Monday, January 6, 2014

Against catastrophism

The tenth of Benjamin's Theses on the Philosophy of History, the one that follows the famous passage about Klee's angel, says in part that 'Our consideration proceeds from the insight that the politicians' stubborn faith in progress, their confidence in their "mass basis", and, finally, their servile integration into an uncontrollable apparatus have been three aspects of the same thing'.

Our professional politicians are doing the same thing, in the UK, Australia, the US. Servants of a market they neither can nor will attempt to rein in, confident that they speak for the bigotry and avarice they ascribe to us citizens, the only difference from post-Weimar fascism is that they no longer believe in progress.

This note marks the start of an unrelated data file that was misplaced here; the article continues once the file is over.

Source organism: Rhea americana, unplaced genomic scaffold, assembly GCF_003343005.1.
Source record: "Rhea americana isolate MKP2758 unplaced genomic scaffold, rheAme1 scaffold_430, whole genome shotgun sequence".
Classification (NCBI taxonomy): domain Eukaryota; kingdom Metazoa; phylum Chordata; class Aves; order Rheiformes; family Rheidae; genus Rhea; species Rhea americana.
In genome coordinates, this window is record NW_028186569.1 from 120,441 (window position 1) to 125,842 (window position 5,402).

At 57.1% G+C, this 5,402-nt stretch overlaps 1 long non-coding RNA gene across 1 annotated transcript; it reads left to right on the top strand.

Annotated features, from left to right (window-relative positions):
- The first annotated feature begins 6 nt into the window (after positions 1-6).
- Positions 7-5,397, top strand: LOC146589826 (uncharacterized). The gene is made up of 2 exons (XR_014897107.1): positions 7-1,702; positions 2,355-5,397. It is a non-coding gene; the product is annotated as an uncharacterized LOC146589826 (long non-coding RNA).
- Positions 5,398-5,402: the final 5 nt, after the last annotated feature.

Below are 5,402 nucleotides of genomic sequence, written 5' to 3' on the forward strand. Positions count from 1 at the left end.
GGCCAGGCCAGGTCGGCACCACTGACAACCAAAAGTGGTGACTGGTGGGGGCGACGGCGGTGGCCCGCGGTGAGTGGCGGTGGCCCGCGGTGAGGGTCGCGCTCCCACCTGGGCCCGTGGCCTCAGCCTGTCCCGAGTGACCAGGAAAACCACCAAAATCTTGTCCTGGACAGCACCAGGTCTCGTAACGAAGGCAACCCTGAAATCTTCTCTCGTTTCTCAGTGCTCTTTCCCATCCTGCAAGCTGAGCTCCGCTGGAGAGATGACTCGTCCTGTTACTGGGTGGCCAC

Benjamin warns that we will have to change our customary thinking if it is not to play into the hands of these servile politicians. He saw the need for socialists to abandon the idea of progress tainted by its association with inter-war European fascism. Today however, there can no longer be any doubt that both the market and our polity embrace the catastrophic consequences of neo-liberalism as their own; and that therefore radical thought must abandon its own love affair with the spectacle of catastrophe – its enchantment with eco-apocalypse and the collapse of community.